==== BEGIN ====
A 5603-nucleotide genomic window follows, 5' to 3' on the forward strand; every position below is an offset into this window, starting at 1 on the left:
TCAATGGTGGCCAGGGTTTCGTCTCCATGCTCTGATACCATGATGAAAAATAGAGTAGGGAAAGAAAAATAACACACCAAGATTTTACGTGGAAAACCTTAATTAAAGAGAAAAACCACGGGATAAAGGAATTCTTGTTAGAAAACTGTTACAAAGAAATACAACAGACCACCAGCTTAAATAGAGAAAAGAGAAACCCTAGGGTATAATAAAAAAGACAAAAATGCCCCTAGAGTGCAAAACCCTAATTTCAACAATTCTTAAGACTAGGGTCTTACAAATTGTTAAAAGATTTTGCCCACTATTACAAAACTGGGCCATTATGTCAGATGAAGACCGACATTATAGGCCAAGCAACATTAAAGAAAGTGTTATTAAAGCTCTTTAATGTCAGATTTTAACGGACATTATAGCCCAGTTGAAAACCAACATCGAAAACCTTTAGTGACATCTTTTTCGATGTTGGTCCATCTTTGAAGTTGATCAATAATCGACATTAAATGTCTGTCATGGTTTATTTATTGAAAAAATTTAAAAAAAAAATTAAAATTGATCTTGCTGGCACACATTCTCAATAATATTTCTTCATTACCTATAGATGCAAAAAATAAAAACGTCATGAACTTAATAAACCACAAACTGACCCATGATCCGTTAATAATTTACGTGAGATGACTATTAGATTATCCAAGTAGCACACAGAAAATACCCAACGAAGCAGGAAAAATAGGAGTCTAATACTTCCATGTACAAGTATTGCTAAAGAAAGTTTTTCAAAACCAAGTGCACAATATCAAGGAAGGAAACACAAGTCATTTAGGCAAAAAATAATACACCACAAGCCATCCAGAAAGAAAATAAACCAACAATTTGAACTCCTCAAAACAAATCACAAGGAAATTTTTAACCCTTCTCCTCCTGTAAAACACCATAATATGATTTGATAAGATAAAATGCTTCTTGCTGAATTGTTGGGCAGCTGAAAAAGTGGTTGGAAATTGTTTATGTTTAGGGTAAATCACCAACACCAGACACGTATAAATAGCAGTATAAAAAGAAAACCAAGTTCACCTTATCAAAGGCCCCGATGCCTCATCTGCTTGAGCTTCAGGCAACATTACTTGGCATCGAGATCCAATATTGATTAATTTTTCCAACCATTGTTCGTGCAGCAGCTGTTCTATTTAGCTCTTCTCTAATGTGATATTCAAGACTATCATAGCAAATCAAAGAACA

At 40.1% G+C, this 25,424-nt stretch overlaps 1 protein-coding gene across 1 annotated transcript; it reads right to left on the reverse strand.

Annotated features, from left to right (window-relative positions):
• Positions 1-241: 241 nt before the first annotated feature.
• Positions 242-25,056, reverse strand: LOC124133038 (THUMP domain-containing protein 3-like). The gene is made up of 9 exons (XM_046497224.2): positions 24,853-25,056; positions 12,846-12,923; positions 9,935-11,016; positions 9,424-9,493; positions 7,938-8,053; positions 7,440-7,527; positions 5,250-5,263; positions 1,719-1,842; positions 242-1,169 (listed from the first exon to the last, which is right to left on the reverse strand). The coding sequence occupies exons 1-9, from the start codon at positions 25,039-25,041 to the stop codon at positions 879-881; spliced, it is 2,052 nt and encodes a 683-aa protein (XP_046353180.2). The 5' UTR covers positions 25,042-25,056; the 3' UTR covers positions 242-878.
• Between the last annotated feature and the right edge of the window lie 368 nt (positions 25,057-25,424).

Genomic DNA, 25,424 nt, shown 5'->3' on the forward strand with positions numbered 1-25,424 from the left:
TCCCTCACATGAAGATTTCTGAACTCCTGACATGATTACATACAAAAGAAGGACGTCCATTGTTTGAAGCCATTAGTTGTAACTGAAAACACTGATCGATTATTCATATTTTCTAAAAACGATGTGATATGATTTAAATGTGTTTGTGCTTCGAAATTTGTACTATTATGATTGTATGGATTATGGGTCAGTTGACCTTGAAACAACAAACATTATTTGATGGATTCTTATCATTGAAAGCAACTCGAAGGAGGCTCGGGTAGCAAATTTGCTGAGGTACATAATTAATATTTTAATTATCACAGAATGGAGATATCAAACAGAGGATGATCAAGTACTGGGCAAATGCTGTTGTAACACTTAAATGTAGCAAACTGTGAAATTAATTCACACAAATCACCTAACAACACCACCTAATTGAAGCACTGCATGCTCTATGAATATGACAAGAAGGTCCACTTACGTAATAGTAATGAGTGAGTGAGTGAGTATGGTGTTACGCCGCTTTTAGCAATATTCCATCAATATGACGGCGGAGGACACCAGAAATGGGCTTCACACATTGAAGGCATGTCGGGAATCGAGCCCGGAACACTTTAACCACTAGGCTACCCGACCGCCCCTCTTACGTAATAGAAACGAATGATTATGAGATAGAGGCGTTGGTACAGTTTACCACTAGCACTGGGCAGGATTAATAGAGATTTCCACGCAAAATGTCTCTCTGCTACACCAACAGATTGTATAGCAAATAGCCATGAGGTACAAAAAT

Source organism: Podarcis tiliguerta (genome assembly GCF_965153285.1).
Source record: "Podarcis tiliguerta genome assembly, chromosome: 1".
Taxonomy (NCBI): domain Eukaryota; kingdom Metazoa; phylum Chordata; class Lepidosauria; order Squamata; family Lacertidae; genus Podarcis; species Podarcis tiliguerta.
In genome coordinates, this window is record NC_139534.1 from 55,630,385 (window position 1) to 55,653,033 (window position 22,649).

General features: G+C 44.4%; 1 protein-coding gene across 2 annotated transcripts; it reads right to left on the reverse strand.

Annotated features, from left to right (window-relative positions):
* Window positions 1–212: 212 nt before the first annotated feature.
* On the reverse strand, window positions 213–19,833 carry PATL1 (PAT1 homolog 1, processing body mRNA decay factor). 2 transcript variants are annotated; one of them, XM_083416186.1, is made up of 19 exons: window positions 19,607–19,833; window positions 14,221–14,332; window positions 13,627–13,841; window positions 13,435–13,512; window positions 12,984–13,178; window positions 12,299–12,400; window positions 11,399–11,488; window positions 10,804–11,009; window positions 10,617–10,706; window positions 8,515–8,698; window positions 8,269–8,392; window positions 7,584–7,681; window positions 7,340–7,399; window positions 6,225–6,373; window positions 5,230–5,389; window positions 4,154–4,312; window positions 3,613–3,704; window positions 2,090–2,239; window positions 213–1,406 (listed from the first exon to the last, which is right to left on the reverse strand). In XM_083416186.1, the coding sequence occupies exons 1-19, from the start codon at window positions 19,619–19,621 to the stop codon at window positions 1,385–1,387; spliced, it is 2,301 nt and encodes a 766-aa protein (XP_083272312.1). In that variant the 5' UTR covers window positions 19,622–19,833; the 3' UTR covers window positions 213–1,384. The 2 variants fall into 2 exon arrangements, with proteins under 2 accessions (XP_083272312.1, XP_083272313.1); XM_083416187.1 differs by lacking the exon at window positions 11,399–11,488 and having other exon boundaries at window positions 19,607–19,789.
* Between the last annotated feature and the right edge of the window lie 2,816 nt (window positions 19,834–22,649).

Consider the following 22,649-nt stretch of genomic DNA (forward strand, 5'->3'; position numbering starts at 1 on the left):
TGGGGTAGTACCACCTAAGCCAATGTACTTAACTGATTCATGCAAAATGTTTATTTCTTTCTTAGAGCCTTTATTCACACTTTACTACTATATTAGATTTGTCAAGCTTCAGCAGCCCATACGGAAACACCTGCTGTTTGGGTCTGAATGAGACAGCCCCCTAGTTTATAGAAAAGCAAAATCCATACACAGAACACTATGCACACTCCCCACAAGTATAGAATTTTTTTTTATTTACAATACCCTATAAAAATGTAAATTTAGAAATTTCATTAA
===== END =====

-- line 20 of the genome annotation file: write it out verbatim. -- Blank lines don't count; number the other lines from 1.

TGGGGTAGTACCACCTAAGCCAATGTACTTAACTGATTCATGCAAAATGTTTATTTCTTTCTTAGAGCCTTTATTCACACTTTACTACTATATTAGATTTGTCAAGCTTCAGCAGCCCATACGGAAACACCTGCTGTTTGGGTCTGAATGAGACAGCCCCCTAGTTTATAGAAAAGCAAAATCCATACACAGAACACTATGCACACTCCCCACAAGTATAGAATTTTTTTTTATTTACAATACCCTATAAAAATGTAAATTTAGAAATTTCATTAA